By September 1984, between radiation, blast injuries, starvation, violence, cannibalism and suicides, the population of the area, estimated at 145,000 in October 1983, had dwindled to less than 24,000.
Portland leaders decided to confederate as a city-state in the fall of 1984, with provisions to rejoin any "legitimate successor" to the state of Tennessee and the United States.
That, of course, never happened (although one outspoken civic leader is interested in Portland joining the North American Union as the capital of the reconstituted state of Tennessee).
From 1984 to 1990, Portland lost 7,000 more residents to disease and malnutrition, and some 1,000 in what has become known locally as the Cannibal War.
In March 1989, a Westmoreland-area family was murdered by refugees from Fort Campbell and the Nashville areas. This was the first of dozens of such raids over a 10-month period in which the raiders killed people, then consumed them (and their animals) for food. These raiders also were known to dig up and consume remains of those who had recently died.
Some of the raiders were captured in August 1989, and written records by Portland and Westmoreland sheriff's deputies described them as "animalistic" and "intelligent beasts without a conscience". Only two of the known 550 cannibal raiders ever cooperated with Portland law enforcement.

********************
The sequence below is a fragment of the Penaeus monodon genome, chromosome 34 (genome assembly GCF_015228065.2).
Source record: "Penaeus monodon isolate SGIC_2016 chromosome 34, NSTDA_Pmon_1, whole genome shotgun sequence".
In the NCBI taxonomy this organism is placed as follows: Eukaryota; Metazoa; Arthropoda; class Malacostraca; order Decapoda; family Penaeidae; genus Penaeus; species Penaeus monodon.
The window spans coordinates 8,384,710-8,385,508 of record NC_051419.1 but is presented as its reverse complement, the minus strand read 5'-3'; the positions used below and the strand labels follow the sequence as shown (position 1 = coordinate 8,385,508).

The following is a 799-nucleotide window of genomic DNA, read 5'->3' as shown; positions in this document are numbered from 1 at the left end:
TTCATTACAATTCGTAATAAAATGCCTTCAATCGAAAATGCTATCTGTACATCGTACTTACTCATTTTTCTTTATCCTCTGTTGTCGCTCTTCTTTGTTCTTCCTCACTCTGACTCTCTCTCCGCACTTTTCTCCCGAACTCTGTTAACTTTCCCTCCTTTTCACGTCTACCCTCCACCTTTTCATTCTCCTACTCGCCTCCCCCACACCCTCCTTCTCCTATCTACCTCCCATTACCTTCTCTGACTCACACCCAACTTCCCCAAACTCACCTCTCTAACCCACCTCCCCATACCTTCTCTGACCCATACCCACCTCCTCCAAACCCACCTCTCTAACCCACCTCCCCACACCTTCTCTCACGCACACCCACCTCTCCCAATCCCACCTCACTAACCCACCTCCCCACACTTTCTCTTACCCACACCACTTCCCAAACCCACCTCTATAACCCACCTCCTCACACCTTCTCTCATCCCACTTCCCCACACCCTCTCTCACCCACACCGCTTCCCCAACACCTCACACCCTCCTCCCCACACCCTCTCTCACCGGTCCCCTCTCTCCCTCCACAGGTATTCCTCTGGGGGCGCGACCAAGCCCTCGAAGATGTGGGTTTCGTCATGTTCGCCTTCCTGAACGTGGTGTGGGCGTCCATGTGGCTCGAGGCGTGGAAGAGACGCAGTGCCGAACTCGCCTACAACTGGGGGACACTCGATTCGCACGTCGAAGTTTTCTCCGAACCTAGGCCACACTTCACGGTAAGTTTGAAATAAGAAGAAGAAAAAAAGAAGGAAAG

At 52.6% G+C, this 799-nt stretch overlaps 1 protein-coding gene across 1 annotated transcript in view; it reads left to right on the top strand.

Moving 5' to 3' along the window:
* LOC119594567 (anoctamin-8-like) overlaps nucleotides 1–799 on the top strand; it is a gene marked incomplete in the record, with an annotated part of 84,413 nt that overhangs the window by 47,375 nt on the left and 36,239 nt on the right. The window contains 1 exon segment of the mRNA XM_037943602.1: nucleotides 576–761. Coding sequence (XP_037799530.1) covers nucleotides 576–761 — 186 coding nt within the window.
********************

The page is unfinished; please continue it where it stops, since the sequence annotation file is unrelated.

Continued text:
In January 1990, the raiders attacked a safe house containing children, capturing, and killing, 27 children and four adults. The Portland and Westmoreland police forces decided to launch a long-planned surprise-attack offensive against the raiders at night, anticipating the raiders would be asleep and expect any offensive to come at day.
The surprise-attack by the police not only resulted in the end of the raider threat, but also in 200 more civilian and police deaths.
At 3:38 am on January 21, the police advanced into the raiders' camp, shooting to kill on sight. 388 of the raiders died in the initial assault, but 38 fought hard enough to hold back the police assault, and buy time for 122 more raiders to launch their own assault on Westmoreland. The raiders broke through the police barricade and barged into the local high school gym (which had been set up as an emergency shelter for residents before the raid). A total of 185 people, including 17 children and 34 deputies, died at the gym, as well as 30 raiders; the surviving deputies and civilians retreated to a nearby factory, where they held their ground. Police returning from the raiders' camp, as well as reinforcements from nearby Portland, put the enemy in a pincer. The battle lasted into the evening, and by midnight eight more deputies and seven civilians were found dead, as were the remaining 92 raiders.
With the last known threat eliminated, and Westmoreland nearly depopulated, Portland and Westmoreland officials decided to consolidate everyone into the Portland area. Westmoreland was salvaged of every possible useful material, and a census in 1992 counted 16,109 people.